Participation in yoga and Pilates is expected to continue to increase, driven partly by older adults who want low-impact forms of exercise and relief from arthritis and other ailments.

Job Prospects

Job prospects should be best for workers with professional certification or increased levels of formal education in health or fitness. Overall opportunities are expected to be good because of the need to replace workers who leave the occupation.

For More Information

For more information about fitness careers and about health and fitness programs in universities and other institutions, visit

American College of Sports Medicine

National Strength and Conditioning Association

For information about certifications for personal trainers and group fitness instructors, visit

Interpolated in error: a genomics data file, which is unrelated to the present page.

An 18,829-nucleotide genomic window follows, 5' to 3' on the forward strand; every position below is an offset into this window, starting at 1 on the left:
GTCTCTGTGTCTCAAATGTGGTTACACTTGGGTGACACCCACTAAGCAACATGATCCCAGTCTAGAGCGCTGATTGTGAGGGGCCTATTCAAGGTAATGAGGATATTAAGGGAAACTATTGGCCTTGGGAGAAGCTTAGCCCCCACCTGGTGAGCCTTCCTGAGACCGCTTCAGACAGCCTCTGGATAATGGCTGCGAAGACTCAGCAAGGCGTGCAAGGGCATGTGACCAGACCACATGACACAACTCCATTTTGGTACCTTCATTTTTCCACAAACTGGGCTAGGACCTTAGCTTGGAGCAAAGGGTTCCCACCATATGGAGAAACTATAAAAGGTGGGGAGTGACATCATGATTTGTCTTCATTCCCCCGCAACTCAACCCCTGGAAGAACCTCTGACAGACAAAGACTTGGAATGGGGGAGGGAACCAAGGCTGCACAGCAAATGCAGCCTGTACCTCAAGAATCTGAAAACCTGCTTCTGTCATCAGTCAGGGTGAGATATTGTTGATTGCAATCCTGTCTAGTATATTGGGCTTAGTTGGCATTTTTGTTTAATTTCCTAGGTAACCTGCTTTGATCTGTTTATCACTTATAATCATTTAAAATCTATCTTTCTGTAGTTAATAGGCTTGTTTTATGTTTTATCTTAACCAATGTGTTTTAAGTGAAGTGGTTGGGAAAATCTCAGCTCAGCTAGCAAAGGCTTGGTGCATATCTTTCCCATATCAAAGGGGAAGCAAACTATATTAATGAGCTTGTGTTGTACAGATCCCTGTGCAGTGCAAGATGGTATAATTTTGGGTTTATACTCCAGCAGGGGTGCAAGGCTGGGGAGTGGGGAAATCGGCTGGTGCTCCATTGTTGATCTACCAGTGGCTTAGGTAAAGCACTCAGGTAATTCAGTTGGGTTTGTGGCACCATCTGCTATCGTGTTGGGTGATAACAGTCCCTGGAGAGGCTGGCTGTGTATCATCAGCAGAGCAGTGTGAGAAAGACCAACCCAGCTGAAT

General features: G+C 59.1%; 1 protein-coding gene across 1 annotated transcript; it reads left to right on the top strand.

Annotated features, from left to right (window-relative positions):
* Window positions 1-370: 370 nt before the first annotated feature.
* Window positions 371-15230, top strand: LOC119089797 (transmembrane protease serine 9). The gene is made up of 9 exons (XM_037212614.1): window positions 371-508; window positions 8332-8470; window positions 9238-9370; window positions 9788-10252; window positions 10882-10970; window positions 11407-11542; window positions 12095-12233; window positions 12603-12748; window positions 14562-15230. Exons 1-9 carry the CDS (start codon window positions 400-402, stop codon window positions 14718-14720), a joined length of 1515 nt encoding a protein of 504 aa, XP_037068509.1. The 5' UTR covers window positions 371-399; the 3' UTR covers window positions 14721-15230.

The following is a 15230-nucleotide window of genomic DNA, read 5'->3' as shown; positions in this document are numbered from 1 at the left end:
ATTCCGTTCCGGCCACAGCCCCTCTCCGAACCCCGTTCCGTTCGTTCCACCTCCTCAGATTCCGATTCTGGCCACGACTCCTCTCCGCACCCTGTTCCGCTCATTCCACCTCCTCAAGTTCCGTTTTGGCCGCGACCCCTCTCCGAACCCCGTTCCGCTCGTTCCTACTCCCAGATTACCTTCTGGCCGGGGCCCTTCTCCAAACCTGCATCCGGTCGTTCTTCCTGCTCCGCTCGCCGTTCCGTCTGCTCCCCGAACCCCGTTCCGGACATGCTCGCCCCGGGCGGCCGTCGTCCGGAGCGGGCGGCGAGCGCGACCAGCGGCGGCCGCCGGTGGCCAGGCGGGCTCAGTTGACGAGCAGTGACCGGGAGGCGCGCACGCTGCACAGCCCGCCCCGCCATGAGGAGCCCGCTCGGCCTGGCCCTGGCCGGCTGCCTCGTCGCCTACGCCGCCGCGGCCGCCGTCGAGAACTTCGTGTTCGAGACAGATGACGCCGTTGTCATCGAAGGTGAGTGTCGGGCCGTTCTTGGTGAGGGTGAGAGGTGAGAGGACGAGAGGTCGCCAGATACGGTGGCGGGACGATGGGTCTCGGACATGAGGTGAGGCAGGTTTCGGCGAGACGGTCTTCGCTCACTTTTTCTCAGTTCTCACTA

American Council on Exercise

National Academy of Sports Medicine

National Federation of Professional Trainers

National Commission for Certifying Agencies (NCCA), part of the Institute for Credentialing Excellence

US Registry of Exercise Professionals

National Council on Strength and Fitness

International Sports Sciences Association

For information about health clubs and sports clubs, visit

International Health, Racquet & Sportsclub Association

For information about yoga teacher certification and a list of registered schools, visit

Yoga Alliance

CareerOneStop

For a career video on fitness trainers and aerobics instructors, visit

Fitness Trainers and Aerobics Instructors

 

FAQ

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The career information above is taken from the Bureau of Labor Statistics Occupational Outlook Handbook. This excellent resource for occupational data is published by the U.S. Department of Labor every two years. Truity periodically updates our site with information from the BLS database.